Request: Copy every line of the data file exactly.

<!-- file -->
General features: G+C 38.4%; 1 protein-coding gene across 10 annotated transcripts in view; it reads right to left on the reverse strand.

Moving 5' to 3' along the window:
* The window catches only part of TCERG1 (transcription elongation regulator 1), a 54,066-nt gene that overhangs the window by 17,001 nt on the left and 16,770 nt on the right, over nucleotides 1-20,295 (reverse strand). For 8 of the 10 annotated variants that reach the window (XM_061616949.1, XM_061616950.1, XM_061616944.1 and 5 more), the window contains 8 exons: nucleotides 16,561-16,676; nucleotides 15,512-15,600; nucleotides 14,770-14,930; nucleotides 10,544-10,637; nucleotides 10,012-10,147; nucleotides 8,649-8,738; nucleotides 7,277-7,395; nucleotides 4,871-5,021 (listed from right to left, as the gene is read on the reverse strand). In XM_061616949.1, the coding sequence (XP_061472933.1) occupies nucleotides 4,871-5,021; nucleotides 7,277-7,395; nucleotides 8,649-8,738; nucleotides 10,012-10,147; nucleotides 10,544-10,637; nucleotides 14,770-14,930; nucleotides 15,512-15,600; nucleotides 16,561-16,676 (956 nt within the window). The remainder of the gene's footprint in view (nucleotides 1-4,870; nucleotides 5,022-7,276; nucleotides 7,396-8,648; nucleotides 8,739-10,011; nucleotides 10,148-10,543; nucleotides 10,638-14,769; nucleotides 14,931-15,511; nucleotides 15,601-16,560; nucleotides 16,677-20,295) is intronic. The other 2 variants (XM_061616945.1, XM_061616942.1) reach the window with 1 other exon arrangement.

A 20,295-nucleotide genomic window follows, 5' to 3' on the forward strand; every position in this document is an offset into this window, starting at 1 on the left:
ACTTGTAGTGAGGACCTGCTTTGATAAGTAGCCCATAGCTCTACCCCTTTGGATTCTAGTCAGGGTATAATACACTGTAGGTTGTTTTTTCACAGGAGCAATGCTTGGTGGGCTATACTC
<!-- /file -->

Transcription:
General features: G+C 38.4%; 1 protein-coding gene across 10 annotated transcripts in view; it reads right to left on the reverse strand.

Moving 5' to 3' along the window:
* The window catches only part of TCERG1 (transcription elongation regulator 1), a 54,066-nt gene that overhangs the window by 17,001 nt on the left and 16,770 nt on the right, over nucleotides 1-20,295 (reverse strand). For 8 of the 10 annotated variants that reach the window (XM_061616949.1, XM_061616950.1, XM_061616944.1 and 5 more), the window contains 8 exons: nucleotides 16,561-16,676; nucleotides 15,512-15,600; nucleotides 14,770-14,930; nucleotides 10,544-10,637; nucleotides 10,012-10,147; nucleotides 8,649-8,738; nucleotides 7,277-7,395; nucleotides 4,871-5,021 (listed from right to left, as the gene is read on the reverse strand). In XM_061616949.1, the coding sequence (XP_061472933.1) occupies nucleotides 4,871-5,021; nucleotides 7,277-7,395; nucleotides 8,649-8,738; nucleotides 10,012-10,147; nucleotides 10,544-10,637; nucleotides 14,770-14,930; nucleotides 15,512-15,600; nucleotides 16,561-16,676 (956 nt within the window). The remainder of the gene's footprint in view (nucleotides 1-4,870; nucleotides 5,022-7,276; nucleotides 7,396-8,648; nucleotides 8,739-10,011; nucleotides 10,148-10,543; nucleotides 10,638-14,769; nucleotides 14,931-15,511; nucleotides 15,601-16,560; nucleotides 16,677-20,295) is intronic. The other 2 variants (XM_061616945.1, XM_061616942.1) reach the window with 1 other exon arrangement.

A 20,295-nucleotide genomic window follows, 5' to 3' on the forward strand; every position in this document is an offset into this window, starting at 1 on the left:
ACTTGTAGTGAGGACCTGCTTTGATAAGTAGCCCATAGCTCTACCCCTTTGGATTCTAGTCAGGGTATAATACACTGTAGGTTGTTTTTTCACAGGAGCAATGCTTGGTGGGCTATACTC